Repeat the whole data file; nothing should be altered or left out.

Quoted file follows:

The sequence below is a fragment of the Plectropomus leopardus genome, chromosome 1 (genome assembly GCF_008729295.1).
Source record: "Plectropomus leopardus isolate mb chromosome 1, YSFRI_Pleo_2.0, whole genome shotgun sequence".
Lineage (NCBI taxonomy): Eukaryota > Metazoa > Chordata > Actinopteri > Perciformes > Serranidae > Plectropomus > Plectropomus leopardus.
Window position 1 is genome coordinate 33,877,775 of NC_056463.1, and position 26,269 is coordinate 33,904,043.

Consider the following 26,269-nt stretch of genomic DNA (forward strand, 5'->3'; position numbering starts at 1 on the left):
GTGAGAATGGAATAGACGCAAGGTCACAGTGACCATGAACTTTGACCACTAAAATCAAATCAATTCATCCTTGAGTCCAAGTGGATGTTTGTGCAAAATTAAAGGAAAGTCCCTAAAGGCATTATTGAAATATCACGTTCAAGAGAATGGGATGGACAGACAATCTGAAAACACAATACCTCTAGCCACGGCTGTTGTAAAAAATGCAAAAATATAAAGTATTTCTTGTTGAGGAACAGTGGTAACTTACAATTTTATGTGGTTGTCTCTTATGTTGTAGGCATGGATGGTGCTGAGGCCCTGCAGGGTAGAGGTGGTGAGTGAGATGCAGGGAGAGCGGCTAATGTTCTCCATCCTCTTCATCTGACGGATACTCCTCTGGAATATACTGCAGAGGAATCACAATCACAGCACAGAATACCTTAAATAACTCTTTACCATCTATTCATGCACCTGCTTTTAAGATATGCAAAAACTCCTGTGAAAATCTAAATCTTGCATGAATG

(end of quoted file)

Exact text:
The sequence below is a fragment of the Plectropomus leopardus genome, chromosome 1 (genome assembly GCF_008729295.1).
Source record: "Plectropomus leopardus isolate mb chromosome 1, YSFRI_Pleo_2.0, whole genome shotgun sequence".
Lineage (NCBI taxonomy): Eukaryota > Metazoa > Chordata > Actinopteri > Perciformes > Serranidae > Plectropomus > Plectropomus leopardus.
Window position 1 is genome coordinate 33,877,775 of NC_056463.1, and position 26,269 is coordinate 33,904,043.

Consider the following 26,269-nt stretch of genomic DNA (forward strand, 5'->3'; position numbering starts at 1 on the left):
GTGAGAATGGAATAGACGCAAGGTCACAGTGACCATGAACTTTGACCACTAAAATCAAATCAATTCATCCTTGAGTCCAAGTGGATGTTTGTGCAAAATTAAAGGAAAGTCCCTAAAGGCATTATTGAAATATCACGTTCAAGAGAATGGGATGGACAGACAATCTGAAAACACAATACCTCTAGCCACGGCTGTTGTAAAAAATGCAAAAATATAAAGTATTTCTTGTTGAGGAACAGTGGTAACTTACAATTTTATGTGGTTGTCTCTTATGTTGTAGGCATGGATGGTGCTGAGGCCCTGCAGGGTAGAGGTGGTGAGTGAGATGCAGGGAGAGCGGCTAATGTTCTCCATCCTCTTCATCTGACGGATACTCCTCTGGAATATACTGCAGAGGAATCACAATCACAGCACAGAATACCTTAAATAACTCTTTACCATCTATTCATGCACCTGCTTTTAAGATATGCAAAAACTCCTGTGAAAATCTAAATCTTGCATGAATG